New gorilla family ready to visit in Uganda

From ANIMAL PEOPLE, November 2000:

KAMPALA, Uganda
––Uganda Wildlife Authority
tourism manager Lilian Ajarova
on September 19 announced that
a fourth family of mountain gorillas
living in the Bwindi Impenetrable
Forest National Park has
nearly completed two years of
habituation to humans, and will
soon be ready for viewing.
This will boost Ugandan
gorilla tourism revenue by
$50,000 a month, Ajarova estimated.
Uganda allows tourists to
visit mountain gorilla families
only in escorted groups of six,
and has been able to accommodate
only 18 visitors per day.


The extra gorilla viewing
opportunities will be a boon
to the UWA, which derives 70%
of its budget from tourism, and
about 75% of that from gorillawatchers.
But introducing the
fourth gorilla family to tourists
was delayed for about a month
while an American veterinary
team treated the gorillas for scabies,
UWA director Robbie
Robinson said.
Global concern about
the risk of disease transmission
among humans and great apes
was raised in September by the
publication of an article in the
journal Science about an outbreak
of measles several years ago that
killed six gorillas in Rwanda.
The International Journal of
P r i m a t o l o g y s i m u l t a n e o u s l y
reported on an outbreak of a
human form of pneumonia that
killed eight chimpanzees at
Gombe Park in Tanzania.
Also simultaneously,
the British Royal Society hosted a
conference in London to discuss
the means by which AIDS spread
from chimps to humans probably
40 to 50 years ago.
“There is no doubt that
AIDS is devastating and has
already killed millions,” Liverpool
University primatologist
Robin Dunbar told L o n d o n
O b s e r v e r science editor Robin
McKie. “Yet it does not threaten
Homo sapiens with extinction.
By contrast, illnesses like flu,
pneumonia, and measles, which
we pass on to chimps, gorillas,
and other apes, threaten to tip
some populations into oblivion.”
Previous Ugandan
efforts to increase ecotourism
have been repeatedly disrupted by
violence spilling into the Bwinti
Impenetrable Forest from neighboring
Rwanda. Bwindi was
occupied by Rwandan troops and
refugees in both 1990 and 1994;
four tourists and seven Congolese
guides were kidnapped in August
1998, among whom three of the
four tourists are still missing and
presumed dead; and in March
1999 a raiding Hutu tribal militia
killed eight visitors plus four
Ugandan wildlife guards.
Another 24 visitors were kidnapped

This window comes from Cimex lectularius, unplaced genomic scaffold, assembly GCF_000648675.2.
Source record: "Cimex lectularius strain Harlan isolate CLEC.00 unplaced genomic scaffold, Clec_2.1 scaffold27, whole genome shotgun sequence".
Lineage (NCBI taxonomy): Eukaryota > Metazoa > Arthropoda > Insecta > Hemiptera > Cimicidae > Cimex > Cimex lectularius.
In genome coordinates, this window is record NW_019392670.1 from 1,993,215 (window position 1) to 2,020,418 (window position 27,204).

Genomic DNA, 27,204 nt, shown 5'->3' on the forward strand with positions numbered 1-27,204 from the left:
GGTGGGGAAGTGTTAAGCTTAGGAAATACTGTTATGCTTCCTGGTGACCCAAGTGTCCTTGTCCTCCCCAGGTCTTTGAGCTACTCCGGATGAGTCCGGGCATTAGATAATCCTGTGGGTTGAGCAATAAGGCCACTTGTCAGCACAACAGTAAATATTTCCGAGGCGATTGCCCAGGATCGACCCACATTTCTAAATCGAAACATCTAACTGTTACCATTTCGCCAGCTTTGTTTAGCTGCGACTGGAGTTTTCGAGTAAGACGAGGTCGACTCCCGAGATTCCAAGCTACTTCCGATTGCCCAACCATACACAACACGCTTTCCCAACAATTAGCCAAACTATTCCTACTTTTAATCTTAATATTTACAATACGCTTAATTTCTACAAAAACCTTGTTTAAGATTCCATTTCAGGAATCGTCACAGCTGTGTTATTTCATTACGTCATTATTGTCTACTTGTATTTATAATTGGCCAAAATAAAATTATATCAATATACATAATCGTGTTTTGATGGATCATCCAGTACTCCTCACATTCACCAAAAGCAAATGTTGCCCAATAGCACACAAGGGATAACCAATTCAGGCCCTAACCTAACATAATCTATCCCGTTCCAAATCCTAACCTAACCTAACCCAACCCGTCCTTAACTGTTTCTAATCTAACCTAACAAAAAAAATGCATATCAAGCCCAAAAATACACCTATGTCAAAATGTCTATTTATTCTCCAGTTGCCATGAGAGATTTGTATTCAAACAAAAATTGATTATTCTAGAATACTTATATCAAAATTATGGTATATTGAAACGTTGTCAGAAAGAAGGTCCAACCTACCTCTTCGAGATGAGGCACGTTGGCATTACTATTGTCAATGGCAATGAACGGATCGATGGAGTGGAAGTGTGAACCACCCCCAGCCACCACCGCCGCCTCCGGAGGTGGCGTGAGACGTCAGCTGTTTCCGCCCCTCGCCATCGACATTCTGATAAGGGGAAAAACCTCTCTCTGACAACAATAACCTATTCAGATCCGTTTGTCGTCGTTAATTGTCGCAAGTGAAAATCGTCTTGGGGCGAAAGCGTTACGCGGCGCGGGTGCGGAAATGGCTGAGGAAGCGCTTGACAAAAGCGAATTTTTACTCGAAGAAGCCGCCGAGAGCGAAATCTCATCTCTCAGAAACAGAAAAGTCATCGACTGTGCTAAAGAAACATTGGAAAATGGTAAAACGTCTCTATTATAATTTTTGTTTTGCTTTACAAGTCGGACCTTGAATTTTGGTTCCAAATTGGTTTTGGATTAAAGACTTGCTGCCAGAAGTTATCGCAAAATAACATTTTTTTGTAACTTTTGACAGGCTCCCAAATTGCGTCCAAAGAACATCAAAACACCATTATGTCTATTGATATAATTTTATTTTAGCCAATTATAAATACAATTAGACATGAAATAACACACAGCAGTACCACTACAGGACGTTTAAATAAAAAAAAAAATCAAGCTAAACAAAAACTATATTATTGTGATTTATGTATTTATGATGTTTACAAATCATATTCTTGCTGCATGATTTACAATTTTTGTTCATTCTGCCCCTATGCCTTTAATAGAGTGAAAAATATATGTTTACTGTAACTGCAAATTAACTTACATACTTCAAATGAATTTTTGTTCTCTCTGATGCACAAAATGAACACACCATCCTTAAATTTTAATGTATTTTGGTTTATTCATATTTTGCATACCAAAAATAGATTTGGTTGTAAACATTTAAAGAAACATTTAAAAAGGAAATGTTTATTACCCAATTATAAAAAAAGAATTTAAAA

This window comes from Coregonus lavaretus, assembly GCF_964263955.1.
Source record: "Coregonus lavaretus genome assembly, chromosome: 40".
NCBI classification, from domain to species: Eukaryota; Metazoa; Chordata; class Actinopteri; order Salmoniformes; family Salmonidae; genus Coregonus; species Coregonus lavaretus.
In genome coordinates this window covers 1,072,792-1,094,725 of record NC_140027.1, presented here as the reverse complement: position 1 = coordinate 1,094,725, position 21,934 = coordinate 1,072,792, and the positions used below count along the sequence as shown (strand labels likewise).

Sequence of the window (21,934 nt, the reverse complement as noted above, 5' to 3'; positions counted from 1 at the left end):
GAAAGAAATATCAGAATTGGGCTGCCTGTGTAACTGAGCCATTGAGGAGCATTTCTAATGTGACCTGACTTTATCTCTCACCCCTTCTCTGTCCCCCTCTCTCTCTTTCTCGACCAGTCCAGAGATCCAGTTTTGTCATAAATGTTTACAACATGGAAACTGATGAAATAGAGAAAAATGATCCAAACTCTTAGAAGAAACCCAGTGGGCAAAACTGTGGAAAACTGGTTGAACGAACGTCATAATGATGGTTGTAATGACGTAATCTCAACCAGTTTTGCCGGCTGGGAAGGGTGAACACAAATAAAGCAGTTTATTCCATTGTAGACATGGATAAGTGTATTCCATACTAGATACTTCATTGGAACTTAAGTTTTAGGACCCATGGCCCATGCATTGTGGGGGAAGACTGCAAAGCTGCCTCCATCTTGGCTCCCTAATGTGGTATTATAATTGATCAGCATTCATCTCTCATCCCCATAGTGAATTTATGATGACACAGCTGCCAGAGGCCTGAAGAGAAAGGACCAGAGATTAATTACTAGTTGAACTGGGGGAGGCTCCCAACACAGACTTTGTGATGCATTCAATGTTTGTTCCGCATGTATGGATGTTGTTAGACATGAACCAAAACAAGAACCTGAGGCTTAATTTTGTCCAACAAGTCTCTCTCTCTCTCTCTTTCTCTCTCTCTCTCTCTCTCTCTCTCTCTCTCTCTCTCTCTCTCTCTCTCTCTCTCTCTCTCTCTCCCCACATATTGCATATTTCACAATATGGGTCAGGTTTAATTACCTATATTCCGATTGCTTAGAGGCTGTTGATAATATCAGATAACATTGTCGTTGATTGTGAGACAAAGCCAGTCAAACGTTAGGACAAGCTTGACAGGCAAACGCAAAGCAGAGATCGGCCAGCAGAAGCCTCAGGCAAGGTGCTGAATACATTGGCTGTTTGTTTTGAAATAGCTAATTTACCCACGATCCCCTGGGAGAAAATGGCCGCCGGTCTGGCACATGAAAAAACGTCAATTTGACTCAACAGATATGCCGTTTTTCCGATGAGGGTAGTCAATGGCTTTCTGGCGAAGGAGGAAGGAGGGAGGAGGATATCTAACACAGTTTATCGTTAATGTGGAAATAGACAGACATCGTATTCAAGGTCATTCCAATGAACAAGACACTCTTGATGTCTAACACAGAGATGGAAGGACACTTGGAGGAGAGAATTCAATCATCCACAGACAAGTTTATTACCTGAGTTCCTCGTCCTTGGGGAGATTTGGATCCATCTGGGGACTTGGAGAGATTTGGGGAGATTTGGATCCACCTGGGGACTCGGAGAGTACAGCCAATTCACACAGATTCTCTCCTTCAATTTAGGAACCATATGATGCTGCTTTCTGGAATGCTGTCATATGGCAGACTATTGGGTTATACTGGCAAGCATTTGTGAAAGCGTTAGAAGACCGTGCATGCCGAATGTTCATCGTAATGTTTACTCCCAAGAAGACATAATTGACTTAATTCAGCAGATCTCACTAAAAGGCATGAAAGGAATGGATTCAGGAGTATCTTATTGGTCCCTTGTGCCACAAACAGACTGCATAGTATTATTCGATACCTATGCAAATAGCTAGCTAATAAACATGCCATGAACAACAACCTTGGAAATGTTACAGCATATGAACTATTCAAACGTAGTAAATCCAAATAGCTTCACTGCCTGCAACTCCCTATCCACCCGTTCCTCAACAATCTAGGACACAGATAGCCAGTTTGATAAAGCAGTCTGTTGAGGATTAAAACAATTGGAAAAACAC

in that raid, but were later
released.
Warfare still threatens
mountain gorillas, of whom barely
400 remain, and may be an
even more urgent threat to chimpanzees,
Ugandan Wildlife
Education Centre consultant
Wilhelm Moeller warned on
September 7.
“Refugees don’t leave
their traditions and habits
behind,” Moeller told the
Kampala New Vision n e w s p a p e r
and the South Africa Press
Agency. “Eating bush meat is
one of them. It has never happened
before that chimpanzees
and gorillas are consumed in
Uganda,” Moeller said, “but a
lot of Congolese are in western
Uganda, and many are not in
refugee camps, but in areas that
are chimpanzee habitat. There is
fear that poaching is increasing as
people hunt the primates and sell
the meat to the refugees, and we
fear that the primate meat-eating
habit might spread to Uganda.”
Moeller spoke soon
after two men found in possession
of chimp meat near the western
Ugandan town of Kasese were
imprisoned for 18 months apiece.
An estimated 3,000
chimps and 400 mountain gorillas
live in western Uganda, along the
Rwandan and Congolese borders.
On the Congolese side,
Virunga National Park tourism
officer Jobogo Minindi told the
mid-September International
Rangers Federation conference in
Kruger National Park, south
Africa, rebel guerillas are using
gorilla reserves and abandoned
tourist lodges as base camps.
“Minindi told the conference,
attended by 340 rangers
from 54 countries, that his conservation
staff had no control over
the distribution of firearms, and
worked without electricity,
radios, helicopters, or backup
against heavily armed rebels and
soldiers, who poach at will,”
reported Justin Arenstein of the
African Eye News Service.
“Minindi braved bullets
to attend the conference,” said
International Fund for Animal
Welfare campaigns coordinator
Jason Bell. IFAW paid the costs
of attending for Minindi and 34
other rangers, from African
nations also including Ethiopia,
Egypt, Guinea, Mozambique,
and Cameroon

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